Fall 2015

Student Seminar

September 9, 2015

This work broadens the space of rich yet practical models for structured prediction. We introduce a general framework for modeling with four ingredients: (1) latent variables, (2) structural constraints, (3) learned (neural) feature representations of the inputs, and (4) training that takes the approximations made during inference into account. We build up to this framework through an empirical study of three NLP tasks: semantic role labeling, relation extraction, and dependency parsing — obtaining state-of-the-art results on the former two. We apply the resulting graphical models with structured and neural factors, and approximation-aware learning to jointly model part-of-speech tags, a syntactic dependency parse, and semantic roles in a low-resource setting where the syntax is unobserved. We also present an alternative view of these models as neural networks with a topology inspired by inference on graphical models that encode our intuitions about the data.

Speaker Biography: Matt Gormley is a final year PhD candidate in Computer Science at Johns Hopkins University, co-advised by Mark Dredze and Jason Eisner. His current research focuses on joint modeling of multiple linguistic strata in learning settings where supervised resources are scarce. He has authored papers in a variety of areas including global optimization, joint inference and learning, topic modeling, and neural networks. He holds a Bachelor’s degree in Computer Science from Carnegie Mellon University (CMU). He will return to CMU this spring to join the faculty of the Machine Learning department.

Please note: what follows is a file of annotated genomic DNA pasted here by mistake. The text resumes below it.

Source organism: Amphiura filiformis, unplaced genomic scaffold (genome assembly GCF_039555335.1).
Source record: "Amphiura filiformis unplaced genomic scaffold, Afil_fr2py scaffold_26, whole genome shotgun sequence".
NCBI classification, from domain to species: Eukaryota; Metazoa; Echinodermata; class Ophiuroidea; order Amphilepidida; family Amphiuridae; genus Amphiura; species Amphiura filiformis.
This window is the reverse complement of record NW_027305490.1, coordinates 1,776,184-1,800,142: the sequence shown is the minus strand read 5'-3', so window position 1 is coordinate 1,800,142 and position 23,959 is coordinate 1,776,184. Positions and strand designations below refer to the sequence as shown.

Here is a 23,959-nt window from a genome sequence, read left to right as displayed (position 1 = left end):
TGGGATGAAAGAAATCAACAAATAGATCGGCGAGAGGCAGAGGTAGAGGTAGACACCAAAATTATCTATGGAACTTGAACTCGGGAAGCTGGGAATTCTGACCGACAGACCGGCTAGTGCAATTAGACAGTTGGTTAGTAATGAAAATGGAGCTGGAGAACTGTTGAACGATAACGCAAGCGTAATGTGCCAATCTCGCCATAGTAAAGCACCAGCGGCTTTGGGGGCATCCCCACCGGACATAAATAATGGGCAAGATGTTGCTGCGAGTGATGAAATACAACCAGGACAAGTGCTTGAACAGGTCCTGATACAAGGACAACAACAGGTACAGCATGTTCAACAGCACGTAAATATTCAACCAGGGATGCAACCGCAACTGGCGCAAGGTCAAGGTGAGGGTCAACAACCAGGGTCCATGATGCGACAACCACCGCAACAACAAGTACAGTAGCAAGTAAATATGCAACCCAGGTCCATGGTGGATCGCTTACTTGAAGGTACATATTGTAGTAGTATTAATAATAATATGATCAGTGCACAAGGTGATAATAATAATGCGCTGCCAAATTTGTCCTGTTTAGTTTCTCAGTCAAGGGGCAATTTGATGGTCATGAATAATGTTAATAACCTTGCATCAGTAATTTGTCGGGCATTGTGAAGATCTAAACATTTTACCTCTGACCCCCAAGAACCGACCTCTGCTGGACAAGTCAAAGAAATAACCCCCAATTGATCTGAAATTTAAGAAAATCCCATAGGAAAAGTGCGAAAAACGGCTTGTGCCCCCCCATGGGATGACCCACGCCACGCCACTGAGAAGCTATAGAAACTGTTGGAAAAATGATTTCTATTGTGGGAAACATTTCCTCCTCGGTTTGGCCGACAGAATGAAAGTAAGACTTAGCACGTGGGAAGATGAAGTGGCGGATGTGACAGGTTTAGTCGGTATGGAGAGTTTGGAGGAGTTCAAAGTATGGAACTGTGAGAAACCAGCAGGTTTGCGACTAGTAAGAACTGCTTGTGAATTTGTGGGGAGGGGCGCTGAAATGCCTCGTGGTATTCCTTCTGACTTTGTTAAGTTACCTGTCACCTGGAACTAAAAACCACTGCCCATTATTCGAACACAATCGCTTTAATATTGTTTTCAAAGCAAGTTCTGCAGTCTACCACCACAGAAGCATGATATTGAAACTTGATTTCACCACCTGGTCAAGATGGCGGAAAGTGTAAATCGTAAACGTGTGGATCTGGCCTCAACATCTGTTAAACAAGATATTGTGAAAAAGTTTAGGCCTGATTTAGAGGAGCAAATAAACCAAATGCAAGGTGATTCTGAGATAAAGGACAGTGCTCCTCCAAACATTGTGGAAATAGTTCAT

September 22, 2015

Each year we gather our faculty and graduate students to update them on the state of the department. Many changes have taken place over the last few months and we want to make sure you are aware of them. And we want you to have the opportunity to get to know and interact with your fellow students before you get deeply engrossed in your classes and research.

This year we are asking for you to RSVP so that we can make sure we have adequate seating and food for everyone. Please use this survey link (https://www.surveymonkey.com/r/656TCHM) and reply by Monday Sept 14, 2015.

Student Seminar

October 1, 2015

Social media predictive analytics bring unique opportunities to study people and their behaviors in real time, at an unprecedented scale: who they are, what they like and what they think and feel. Such large-scale real-time social media predictive analytics provide a novel set of conditions for the construction of predictive models.

This work focuses on various approaches to handling this dynamic data for predicting latent user demographics, from constrained-resource batch classification, to incremental bootstrapping, and then iterative learning via interactive rationale (feature) crowdsourcing. In addition, we study the relationships between a variety of perceived user properties e.g., income, education etc. and opinions, emotions and interests in a social network. Finally, we demonstrate how user demographics can be useful for downstream prediction tasks e.g., gender-informed sentiment analysis.